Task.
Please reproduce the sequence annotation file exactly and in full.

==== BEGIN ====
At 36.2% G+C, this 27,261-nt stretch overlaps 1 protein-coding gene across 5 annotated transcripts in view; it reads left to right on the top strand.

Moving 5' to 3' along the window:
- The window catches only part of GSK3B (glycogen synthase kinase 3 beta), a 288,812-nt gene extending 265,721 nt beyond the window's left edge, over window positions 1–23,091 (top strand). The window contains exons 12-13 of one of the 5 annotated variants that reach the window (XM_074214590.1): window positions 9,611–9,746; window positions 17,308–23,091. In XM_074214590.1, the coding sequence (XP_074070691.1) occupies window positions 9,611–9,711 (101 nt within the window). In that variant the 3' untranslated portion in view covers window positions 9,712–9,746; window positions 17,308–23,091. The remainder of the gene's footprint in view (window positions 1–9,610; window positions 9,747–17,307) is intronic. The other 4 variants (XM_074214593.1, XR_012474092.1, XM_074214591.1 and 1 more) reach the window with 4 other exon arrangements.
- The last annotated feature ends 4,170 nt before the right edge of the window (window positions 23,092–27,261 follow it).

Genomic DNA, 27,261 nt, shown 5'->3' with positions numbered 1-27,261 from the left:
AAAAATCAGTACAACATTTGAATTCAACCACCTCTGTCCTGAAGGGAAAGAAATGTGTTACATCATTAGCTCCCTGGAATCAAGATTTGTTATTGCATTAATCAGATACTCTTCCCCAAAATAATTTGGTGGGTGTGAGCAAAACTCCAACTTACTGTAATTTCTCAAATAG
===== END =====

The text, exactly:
At 36.2% G+C, this 27,261-nt stretch overlaps 1 protein-coding gene across 5 annotated transcripts in view; it reads left to right on the top strand.

Moving 5' to 3' along the window:
- The window catches only part of GSK3B (glycogen synthase kinase 3 beta), a 288,812-nt gene extending 265,721 nt beyond the window's left edge, over window positions 1–23,091 (top strand). The window contains exons 12-13 of one of the 5 annotated variants that reach the window (XM_074214590.1): window positions 9,611–9,746; window positions 17,308–23,091. In XM_074214590.1, the coding sequence (XP_074070691.1) occupies window positions 9,611–9,711 (101 nt within the window). In that variant the 3' untranslated portion in view covers window positions 9,712–9,746; window positions 17,308–23,091. The remainder of the gene's footprint in view (window positions 1–9,610; window positions 9,747–17,307) is intronic. The other 4 variants (XM_074214593.1, XR_012474092.1, XM_074214591.1 and 1 more) reach the window with 4 other exon arrangements.
- The last annotated feature ends 4,170 nt before the right edge of the window (window positions 23,092–27,261 follow it).

Genomic DNA, 27,261 nt, shown 5'->3' with positions numbered 1-27,261 from the left:
AAAAATCAGTACAACATTTGAATTCAACCACCTCTGTCCTGAAGGGAAAGAAATGTGTTACATCATTAGCTCCCTGGAATCAAGATTTGTTATTGCATTAATCAGATACTCTTCCCCAAAATAATTTGGTGGGTGTGAGCAAAACTCCAACTTACTGTAATTTCTCAAATAG